Cut my losses? Yellow 2001 Volvo S40, I LOVE the YELLOW!

volvo
brakes
tires
wheels
s40

#1

Hiya,



I am curious about whether or not to cut my losses and get rid of my 2001 Volvo S40 which I purchased 4 years ago as it came off a 3 year lease. I bought the car as a certified pre-owned vehicle from a Volvo Dealer in Massachusetts.



For the period the car was under warranty I never put a penny into it aside from oil changes.



In the past 1 year I have put nearly $2,700 in repairs (including a ridiculous tire and wheel repair due to a pothole the size of China in JP).



I wonder if it’s worth keeping or if this thing is going to increase in it’s new role as a money pit.



I have replaced; brakes, done a 60K service (the car currently has 80K), a bunch of ‘senors’, the battery (I know, not a big deal), thermostat, more sensors (how many does this car have?)…currently all 4 wheels are damaged and as a result my ride isn’t terribly smooth - looking at investing, but can’t seem to rationalize based on the awful roads here…



What is a single, 38 year old professional who loves her unique YELLOW Volvo to do?



PS - I searched HIGH and LOW 4 years ago for all the yellow volvos in MA - I feel like I’m the only one who appreciates the yellow - who is going to buy this car from me?


#2

It sounds like you’re placing too much blame on the car itself. Most of what you have mentioned is not the sign of a bad car. Scheduled maintenance, brakes, battery, 4 damaged wheels, and 1 damaged tire due to potholes have nothing to do with the quality of the car.
I can’t comment on the sensors you mention because there are a number of them.

Any car you buy is going to go through the same expenses and they will also have dozens of sensors.


#3

Everything except the wheels sounds like maintenance. Sensor replacement may have been preventative maintenance ( wasn’t needed immediately, but probably soon). If it took about 70,000 miles for the sensors to go, then you should have another 7 years before they need to be replaced again.

Contact your auto insurer to see if the wheel damage is covered. You might only have to pay the deductible. Your insurer won’t drop you for an unusual event like this.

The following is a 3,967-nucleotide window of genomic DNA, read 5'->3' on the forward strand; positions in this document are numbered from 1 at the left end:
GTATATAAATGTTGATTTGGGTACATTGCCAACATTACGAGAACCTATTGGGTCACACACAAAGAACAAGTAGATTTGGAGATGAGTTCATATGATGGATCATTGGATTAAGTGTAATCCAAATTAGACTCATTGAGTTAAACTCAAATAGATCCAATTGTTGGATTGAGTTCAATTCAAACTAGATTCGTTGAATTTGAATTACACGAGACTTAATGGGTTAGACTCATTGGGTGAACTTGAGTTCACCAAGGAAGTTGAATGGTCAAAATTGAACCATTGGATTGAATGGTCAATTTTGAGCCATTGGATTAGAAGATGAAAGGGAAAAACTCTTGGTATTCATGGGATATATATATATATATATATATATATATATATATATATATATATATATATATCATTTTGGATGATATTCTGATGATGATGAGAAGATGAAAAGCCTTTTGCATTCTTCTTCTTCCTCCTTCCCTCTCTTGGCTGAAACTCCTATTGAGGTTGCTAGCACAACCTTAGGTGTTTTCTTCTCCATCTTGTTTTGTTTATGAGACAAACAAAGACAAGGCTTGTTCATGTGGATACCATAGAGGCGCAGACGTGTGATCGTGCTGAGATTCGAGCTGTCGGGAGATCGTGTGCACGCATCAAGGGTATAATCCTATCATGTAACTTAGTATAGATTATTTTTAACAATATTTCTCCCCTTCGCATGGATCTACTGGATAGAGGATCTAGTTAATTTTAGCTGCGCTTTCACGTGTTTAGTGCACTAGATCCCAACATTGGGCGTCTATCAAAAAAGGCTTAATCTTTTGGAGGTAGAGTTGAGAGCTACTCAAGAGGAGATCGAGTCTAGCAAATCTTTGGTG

#4

You might want to examine your driving style. I drive in the same area, and for the last 5 years, all I can report is one flat due to a nail. When you see a pothole coming, slow down or steer around it.

Do you have those ridiculous 17"/18" wheels (pimp wheels)? Those are very prone to damage and offer no advantage aside from doubtful style.


#5

If you damage your tires in a construction area you may have recourse with the contractor. I have a friend that got a wheel and tire replaced when he incurred damage caused by construction. I received payment from the city I live in when I cut a tire on a jutting piece of iron; just had to fill out all the claim forms and wait about 3 months.


#6

If the roads in your area really suck, and keep damaging the wheels. Then why not simply buy a new set of cheap after market rim. I found some nice looking ones on line at tire rack for like $77.00 each.


#7

There is nothing on that list that is the fault of the car. It is damage repair or maintenance. Damage repair and maintenance are a cost of ownership of every car. Did you insurance not cover the pot hole?

I might add that Volvos tend to have a little higher than average cost of ownership. A different one will not be any cheaper. Second many people fell they must be repaired or serviced at the dealer. This is the expensive way of doing it. They can be repaired and maintained by many independent mechanics who are no better or worse than dealers, but are almost always cheaper.